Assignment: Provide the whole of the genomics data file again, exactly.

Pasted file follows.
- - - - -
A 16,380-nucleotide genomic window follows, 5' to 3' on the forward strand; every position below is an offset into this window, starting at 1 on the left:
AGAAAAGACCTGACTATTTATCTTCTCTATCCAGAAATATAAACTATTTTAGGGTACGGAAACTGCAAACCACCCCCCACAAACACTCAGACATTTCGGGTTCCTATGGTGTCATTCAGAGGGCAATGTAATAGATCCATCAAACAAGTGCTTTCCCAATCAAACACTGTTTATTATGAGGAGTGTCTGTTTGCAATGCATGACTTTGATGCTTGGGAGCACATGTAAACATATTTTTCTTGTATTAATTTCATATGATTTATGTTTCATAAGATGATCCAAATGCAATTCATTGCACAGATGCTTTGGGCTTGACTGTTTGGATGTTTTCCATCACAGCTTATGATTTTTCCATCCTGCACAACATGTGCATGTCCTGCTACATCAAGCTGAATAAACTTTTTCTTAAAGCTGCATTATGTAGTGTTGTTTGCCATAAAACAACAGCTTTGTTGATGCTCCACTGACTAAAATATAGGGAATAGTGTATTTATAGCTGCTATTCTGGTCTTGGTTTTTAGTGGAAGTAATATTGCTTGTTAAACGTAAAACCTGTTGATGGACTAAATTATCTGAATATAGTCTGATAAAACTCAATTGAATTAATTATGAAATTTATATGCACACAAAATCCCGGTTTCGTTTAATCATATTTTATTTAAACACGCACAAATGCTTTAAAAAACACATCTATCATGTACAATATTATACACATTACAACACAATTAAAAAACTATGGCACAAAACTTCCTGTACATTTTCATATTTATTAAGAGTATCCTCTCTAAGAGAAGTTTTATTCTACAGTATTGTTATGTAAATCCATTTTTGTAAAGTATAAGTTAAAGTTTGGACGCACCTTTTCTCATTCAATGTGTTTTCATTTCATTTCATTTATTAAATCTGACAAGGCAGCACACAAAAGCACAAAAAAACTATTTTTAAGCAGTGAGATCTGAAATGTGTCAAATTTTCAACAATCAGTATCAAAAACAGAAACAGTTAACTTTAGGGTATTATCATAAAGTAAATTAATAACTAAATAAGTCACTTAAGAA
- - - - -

A 16,380-nucleotide genomic window follows, 5' to 3' on the forward strand; every position below is an offset into this window, starting at 1 on the left:
AGAAAAGACCTGACTATTTATCTTCTCTATCCAGAAATATAAACTATTTTAGGGTACGGAAACTGCAAACCACCCCCCACAAACACTCAGACATTTCGGGTTCCTATGGTGTCATTCAGAGGGCAATGTAATAGATCCATCAAACAAGTGCTTTCCCAATCAAACACTGTTTATTATGAGGAGTGTCTGTTTGCAATGCATGACTTTGATGCTTGGGAGCACATGTAAACATATTTTTCTTGTATTAATTTCATATGATTTATGTTTCATAAGATGATCCAAATGCAATTCATTGCACAGATGCTTTGGGCTTGACTGTTTGGATGTTTTCCATCACAGCTTATGATTTTTCCATCCTGCACAACATGTGCATGTCCTGCTACATCAAGCTGAATAAACTTTTTCTTAAAGCTGCATTATGTAGTGTTGTTTGCCATAAAACAACAGCTTTGTTGATGCTCCACTGACTAAAATATAGGGAATAGTGTATTTATAGCTGCTATTCTGGTCTTGGTTTTTAGTGGAAGTAATATTGCTTGTTAAACGTAAAACCTGTTGATGGACTAAATTATCTGAATATAGTCTGATAAAACTCAATTGAATTAATTATGAAATTTATATGCACACAAAATCCCGGTTTCGTTTAATCATATTTTATTTAAACACGCACAAATGCTTTAAAAAACACATCTATCATGTACAATATTATACACATTACAACACAATTAAAAAACTATGGCACAAAACTTCCTGTACATTTTCATATTTATTAAGAGTATCCTCTCTAAGAGAAGTTTTATTCTACAGTATTGTTATGTAAATCCATTTTTGTAAAGTATAAGTTAAAGTTTGGACGCACCTTTTCTCATTCAATGTGTTTTCATTTCATTTCATTTATTAAATCTGACAAGGCAGCACACAAAAGCACAAAAAAACTATTTTTAAGCAGTGAGATCTGAAATGTGTCAAATTTTCAACAATCAGTATCAAAAACAGAAACAGTTAACTTTAGGGTATTATCATAAAGTAAATTAATAACTAAATAAGTCACTTAAGAA